Ending world poverty: The elusive goal of the United Nations Development Programme.

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Title: Ending world poverty: The elusive goal of the United Nations Development Programme.
Authors: Nelson, David.
Date: 1997
Abstract: Growing world poverty is a paramount problem for international development assistance organizations. Substantial multilateral funding, coupled with decades of development assistance activity, has done little to reduce poverty in the less developed countries. Globalized market-led development continues to be the conventional approach towards the resolution of this problem. This thesis argues that the United Nations Development Programme's (UNDP) promotion of the globalization discourse and its adherence to a market-led development philosophy and practice have restricted its ability to effectively reduce world poverty. Rooted historically in the establishment and maintenance of the post-war hegemonic world order, the UNDP represents part of the institutional framework that was designed to protect and advance Western economic and political interests. This paper employs discourse analysis to evaluate the UNDP's response to two specific world order crises--the first in 1975 and the second in 1990. The thesis also uses a method of critical analysis in order to isolate and analyze points of contradiction within the discourse/project orientation of the UNDP. Thus, by questioning and critically exposing the UNDP's adherence to a market-led development approach, this thesis will systematically deconstruct the UNDP's discourse thereby revealing the otherwise disguised power relationships revolving within and around the organization.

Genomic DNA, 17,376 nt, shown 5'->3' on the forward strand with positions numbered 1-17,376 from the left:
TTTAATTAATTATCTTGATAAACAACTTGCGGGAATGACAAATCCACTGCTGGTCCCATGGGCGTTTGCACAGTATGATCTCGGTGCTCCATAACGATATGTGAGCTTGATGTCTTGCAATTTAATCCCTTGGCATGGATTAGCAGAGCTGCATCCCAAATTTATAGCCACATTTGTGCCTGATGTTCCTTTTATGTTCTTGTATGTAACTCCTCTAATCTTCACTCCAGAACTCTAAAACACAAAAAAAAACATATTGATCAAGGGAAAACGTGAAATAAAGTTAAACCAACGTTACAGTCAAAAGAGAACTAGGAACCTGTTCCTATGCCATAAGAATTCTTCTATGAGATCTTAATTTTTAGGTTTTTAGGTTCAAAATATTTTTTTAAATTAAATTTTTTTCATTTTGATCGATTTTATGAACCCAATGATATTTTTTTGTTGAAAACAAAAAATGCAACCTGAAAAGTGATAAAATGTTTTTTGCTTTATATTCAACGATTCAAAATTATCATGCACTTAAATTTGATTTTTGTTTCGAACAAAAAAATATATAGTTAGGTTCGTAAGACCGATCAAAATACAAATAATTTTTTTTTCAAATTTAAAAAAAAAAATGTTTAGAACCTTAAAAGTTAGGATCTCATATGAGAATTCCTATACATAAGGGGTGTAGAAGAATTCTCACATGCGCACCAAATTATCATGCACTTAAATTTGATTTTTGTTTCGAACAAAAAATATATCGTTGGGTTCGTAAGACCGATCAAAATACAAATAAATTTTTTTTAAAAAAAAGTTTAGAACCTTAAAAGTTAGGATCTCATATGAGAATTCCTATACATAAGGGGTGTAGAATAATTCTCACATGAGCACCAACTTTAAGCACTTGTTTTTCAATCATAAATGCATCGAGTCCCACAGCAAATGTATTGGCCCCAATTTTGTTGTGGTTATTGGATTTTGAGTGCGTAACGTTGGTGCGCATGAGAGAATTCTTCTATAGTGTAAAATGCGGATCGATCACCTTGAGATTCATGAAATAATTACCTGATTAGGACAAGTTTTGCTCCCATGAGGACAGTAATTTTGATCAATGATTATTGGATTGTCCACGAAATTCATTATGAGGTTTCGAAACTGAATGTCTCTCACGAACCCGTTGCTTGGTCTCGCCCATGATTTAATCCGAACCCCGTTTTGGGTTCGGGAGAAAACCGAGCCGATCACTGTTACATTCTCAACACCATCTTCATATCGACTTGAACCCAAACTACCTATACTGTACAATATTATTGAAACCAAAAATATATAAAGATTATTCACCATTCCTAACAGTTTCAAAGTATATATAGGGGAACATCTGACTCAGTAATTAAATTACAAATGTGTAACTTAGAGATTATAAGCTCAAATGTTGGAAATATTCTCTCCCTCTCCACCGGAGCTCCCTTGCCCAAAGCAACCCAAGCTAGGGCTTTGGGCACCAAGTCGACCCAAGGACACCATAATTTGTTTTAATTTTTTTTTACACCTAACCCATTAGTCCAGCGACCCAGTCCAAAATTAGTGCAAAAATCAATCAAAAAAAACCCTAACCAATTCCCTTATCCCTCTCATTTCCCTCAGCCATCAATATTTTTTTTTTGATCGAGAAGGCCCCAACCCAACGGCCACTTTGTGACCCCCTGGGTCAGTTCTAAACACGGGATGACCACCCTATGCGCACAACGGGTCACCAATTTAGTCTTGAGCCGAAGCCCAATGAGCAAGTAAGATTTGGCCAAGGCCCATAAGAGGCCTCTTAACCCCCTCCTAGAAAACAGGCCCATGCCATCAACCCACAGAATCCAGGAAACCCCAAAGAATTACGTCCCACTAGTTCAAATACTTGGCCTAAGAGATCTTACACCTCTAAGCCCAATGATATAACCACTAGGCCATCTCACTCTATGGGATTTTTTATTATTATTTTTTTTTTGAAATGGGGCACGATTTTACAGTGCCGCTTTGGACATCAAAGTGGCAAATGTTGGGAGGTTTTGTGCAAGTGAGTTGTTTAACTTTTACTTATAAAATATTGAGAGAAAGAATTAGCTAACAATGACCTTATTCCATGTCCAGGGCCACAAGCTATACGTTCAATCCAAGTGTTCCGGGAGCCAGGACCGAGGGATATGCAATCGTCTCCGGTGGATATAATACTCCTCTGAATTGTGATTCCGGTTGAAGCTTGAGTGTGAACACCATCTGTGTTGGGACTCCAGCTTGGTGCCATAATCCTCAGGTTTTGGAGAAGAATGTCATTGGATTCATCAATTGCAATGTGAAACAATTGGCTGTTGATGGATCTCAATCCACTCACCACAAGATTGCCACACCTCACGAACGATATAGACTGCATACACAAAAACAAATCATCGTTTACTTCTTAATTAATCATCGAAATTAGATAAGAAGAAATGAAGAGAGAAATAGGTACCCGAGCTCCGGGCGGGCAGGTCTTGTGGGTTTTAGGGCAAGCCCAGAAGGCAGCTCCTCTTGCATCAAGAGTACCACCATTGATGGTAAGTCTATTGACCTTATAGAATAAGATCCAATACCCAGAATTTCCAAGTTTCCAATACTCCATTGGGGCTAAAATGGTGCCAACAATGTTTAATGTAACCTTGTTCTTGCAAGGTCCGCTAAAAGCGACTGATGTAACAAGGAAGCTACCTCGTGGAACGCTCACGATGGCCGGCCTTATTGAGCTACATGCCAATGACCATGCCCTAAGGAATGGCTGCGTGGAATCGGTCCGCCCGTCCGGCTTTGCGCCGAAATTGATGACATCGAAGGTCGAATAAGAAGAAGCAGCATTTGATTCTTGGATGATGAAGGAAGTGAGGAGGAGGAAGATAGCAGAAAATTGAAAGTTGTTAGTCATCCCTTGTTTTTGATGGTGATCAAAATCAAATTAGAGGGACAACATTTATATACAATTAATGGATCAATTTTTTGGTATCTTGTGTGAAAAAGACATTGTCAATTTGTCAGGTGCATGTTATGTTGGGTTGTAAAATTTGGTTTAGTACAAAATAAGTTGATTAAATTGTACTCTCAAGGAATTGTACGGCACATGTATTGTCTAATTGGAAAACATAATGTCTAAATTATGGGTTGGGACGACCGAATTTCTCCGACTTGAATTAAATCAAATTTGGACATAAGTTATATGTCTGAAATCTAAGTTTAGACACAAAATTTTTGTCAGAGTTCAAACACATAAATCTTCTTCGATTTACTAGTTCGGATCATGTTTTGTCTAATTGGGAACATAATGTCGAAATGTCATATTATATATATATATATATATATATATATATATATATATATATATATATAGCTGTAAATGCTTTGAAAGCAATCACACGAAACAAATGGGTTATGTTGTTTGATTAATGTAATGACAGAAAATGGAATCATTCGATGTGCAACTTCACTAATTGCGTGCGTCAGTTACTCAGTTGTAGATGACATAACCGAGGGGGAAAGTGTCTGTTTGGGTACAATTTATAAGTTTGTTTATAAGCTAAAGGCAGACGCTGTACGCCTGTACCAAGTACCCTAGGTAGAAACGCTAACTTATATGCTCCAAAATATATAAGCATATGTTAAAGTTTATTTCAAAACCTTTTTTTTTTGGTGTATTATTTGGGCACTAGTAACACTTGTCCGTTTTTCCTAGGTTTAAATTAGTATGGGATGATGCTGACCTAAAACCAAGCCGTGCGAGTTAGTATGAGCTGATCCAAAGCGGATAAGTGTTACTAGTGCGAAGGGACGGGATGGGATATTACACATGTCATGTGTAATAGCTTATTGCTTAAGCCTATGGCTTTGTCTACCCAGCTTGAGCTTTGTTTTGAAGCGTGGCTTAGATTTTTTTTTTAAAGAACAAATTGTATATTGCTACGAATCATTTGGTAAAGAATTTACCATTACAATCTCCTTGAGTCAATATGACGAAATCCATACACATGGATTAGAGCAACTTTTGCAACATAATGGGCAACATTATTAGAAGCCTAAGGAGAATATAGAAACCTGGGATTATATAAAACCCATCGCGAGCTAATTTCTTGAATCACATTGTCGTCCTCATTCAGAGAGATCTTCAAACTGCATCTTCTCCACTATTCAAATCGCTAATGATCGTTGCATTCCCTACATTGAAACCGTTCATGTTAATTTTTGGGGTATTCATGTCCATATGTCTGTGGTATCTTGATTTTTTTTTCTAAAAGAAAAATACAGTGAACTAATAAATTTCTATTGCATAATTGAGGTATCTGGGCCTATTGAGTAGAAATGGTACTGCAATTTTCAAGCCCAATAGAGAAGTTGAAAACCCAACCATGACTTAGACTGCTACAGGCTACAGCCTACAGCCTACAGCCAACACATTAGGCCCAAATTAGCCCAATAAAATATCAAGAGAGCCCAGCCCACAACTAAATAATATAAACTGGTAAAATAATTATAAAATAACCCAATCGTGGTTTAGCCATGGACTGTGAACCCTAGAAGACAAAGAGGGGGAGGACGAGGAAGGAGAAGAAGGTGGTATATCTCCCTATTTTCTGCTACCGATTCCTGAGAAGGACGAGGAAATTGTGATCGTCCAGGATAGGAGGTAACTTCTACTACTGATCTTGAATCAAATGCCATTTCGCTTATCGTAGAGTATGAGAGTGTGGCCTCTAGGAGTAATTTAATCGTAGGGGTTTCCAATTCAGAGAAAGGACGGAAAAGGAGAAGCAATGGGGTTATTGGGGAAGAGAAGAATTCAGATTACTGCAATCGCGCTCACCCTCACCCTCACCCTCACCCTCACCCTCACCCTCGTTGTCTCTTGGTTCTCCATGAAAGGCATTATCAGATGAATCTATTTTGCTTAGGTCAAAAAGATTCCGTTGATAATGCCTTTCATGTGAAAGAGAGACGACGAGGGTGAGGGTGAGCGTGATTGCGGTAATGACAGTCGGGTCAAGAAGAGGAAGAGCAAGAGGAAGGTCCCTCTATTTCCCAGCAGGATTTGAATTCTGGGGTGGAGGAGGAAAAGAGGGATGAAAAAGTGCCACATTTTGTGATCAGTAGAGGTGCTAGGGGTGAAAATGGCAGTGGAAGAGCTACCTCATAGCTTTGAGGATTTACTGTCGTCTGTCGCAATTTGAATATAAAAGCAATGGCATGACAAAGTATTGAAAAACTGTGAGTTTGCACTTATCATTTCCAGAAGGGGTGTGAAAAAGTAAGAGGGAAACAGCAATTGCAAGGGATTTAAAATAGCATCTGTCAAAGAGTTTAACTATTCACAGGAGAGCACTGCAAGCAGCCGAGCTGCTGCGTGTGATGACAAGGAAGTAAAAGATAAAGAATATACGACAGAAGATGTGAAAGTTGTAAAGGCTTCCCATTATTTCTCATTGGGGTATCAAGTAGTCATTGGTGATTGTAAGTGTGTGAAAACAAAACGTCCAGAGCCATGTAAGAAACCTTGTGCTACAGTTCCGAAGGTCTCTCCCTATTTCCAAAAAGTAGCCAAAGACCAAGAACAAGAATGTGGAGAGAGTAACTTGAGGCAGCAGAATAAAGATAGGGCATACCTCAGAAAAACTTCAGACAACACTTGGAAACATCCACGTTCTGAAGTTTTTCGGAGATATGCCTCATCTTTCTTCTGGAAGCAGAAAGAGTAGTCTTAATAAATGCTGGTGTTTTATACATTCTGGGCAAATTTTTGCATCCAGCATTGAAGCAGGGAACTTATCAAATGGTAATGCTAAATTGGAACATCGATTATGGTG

URL: http://hdl.handle.net/10393/4157
http://dx.doi.org/10.20381/ruor-10124
CollectionTh├Ęses, 1910 - 2010 // Theses, 1910 - 2010
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